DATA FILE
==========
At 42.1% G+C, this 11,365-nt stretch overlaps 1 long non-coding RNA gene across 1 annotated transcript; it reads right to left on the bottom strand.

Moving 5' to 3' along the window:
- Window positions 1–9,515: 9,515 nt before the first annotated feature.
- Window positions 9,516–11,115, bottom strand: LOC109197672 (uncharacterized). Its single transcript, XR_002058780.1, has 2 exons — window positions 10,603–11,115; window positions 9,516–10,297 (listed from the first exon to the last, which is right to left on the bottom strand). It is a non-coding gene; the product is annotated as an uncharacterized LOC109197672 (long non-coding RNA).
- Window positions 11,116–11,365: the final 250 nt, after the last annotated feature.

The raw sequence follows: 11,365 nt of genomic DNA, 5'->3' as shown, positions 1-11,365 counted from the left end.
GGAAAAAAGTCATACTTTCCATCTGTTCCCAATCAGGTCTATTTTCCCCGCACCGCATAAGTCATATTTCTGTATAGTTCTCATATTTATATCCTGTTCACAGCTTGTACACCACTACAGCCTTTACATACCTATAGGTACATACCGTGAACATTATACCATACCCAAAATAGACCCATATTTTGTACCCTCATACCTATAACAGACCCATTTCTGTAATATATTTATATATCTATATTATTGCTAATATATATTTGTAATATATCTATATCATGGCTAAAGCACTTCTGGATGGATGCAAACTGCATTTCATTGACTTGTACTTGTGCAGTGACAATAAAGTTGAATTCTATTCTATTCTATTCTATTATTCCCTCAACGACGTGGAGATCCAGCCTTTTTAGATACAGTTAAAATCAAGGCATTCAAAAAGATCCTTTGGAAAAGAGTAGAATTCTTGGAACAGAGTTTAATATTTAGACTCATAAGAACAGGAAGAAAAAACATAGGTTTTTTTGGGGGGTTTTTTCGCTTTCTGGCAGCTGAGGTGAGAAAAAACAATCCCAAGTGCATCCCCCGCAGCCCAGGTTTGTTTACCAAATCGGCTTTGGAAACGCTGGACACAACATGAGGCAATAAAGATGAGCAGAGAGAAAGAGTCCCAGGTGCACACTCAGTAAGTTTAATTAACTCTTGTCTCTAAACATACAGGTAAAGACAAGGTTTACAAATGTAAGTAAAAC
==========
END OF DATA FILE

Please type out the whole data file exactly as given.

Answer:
At 42.1% G+C, this 11,365-nt stretch overlaps 1 long non-coding RNA gene across 1 annotated transcript; it reads right to left on the bottom strand.

Moving 5' to 3' along the window:
- Window positions 1–9,515: 9,515 nt before the first annotated feature.
- Window positions 9,516–11,115, bottom strand: LOC109197672 (uncharacterized). Its single transcript, XR_002058780.1, has 2 exons — window positions 10,603–11,115; window positions 9,516–10,297 (listed from the first exon to the last, which is right to left on the bottom strand). It is a non-coding gene; the product is annotated as an uncharacterized LOC109197672 (long non-coding RNA).
- Window positions 11,116–11,365: the final 250 nt, after the last annotated feature.

The raw sequence follows: 11,365 nt of genomic DNA, 5'->3' as shown, positions 1-11,365 counted from the left end.
GGAAAAAAGTCATACTTTCCATCTGTTCCCAATCAGGTCTATTTTCCCCGCACCGCATAAGTCATATTTCTGTATAGTTCTCATATTTATATCCTGTTCACAGCTTGTACACCACTACAGCCTTTACATACCTATAGGTACATACCGTGAACATTATACCATACCCAAAATAGACCCATATTTTGTACCCTCATACCTATAACAGACCCATTTCTGTAATATATTTATATATCTATATTATTGCTAATATATATTTGTAATATATCTATATCATGGCTAAAGCACTTCTGGATGGATGCAAACTGCATTTCATTGACTTGTACTTGTGCAGTGACAATAAAGTTGAATTCTATTCTATTCTATTCTATTATTCCCTCAACGACGTGGAGATCCAGCCTTTTTAGATACAGTTAAAATCAAGGCATTCAAAAAGATCCTTTGGAAAAGAGTAGAATTCTTGGAACAGAGTTTAATATTTAGACTCATAAGAACAGGAAGAAAAAACATAGGTTTTTTTGGGGGGTTTTTTCGCTTTCTGGCAGCTGAGGTGAGAAAAAACAATCCCAAGTGCATCCCCCGCAGCCCAGGTTTGTTTACCAAATCGGCTTTGGAAACGCTGGACACAACATGAGGCAATAAAGATGAGCAGAGAGAAAGAGTCCCAGGTGCACACTCAGTAAGTTTAATTAACTCTTGTCTCTAAACATACAGGTAAAGACAAGGTTTACAAATGTAAGTAAAAC